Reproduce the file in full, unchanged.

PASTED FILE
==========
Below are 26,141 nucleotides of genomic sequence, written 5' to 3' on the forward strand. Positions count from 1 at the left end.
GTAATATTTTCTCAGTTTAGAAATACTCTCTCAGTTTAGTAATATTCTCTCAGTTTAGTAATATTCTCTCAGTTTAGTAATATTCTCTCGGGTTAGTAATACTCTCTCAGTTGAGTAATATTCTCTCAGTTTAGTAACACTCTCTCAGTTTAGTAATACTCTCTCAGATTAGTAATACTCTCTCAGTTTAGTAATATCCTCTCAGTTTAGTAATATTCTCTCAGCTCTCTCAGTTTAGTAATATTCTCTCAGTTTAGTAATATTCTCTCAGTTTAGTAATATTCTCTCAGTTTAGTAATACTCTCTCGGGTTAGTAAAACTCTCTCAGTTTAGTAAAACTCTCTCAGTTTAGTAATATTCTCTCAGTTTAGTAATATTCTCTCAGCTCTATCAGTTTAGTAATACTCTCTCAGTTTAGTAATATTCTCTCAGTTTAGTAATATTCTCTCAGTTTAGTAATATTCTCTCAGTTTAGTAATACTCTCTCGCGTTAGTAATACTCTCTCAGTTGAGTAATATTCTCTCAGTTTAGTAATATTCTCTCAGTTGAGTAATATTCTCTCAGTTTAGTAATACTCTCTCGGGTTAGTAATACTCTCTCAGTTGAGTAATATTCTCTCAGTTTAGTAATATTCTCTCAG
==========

Below are 26,141 nucleotides of genomic sequence, written 5' to 3' on the forward strand. Positions count from 1 at the left end.
GTAATATTTTCTCAGTTTAGAAATACTCTCTCAGTTTAGTAATATTCTCTCAGTTTAGTAATATTCTCTCAGTTTAGTAATATTCTCTCGGGTTAGTAATACTCTCTCAGTTGAGTAATATTCTCTCAGTTTAGTAACACTCTCTCAGTTTAGTAATACTCTCTCAGATTAGTAATACTCTCTCAGTTTAGTAATATCCTCTCAGTTTAGTAATATTCTCTCAGCTCTCTCAGTTTAGTAATATTCTCTCAGTTTAGTAATATTCTCTCAGTTTAGTAATATTCTCTCAGTTTAGTAATACTCTCTCGGGTTAGTAAAACTCTCTCAGTTTAGTAAAACTCTCTCAGTTTAGTAATATTCTCTCAGTTTAGTAATATTCTCTCAGCTCTATCAGTTTAGTAATACTCTCTCAGTTTAGTAATATTCTCTCAGTTTAGTAATATTCTCTCAGTTTAGTAATATTCTCTCAGTTTAGTAATACTCTCTCGCGTTAGTAATACTCTCTCAGTTGAGTAATATTCTCTCAGTTTAGTAATATTCTCTCAGTTGAGTAATATTCTCTCAGTTTAGTAATACTCTCTCGGGTTAGTAATACTCTCTCAGTTGAGTAATATTCTCTCAGTTTAGTAATATTCTCTCAG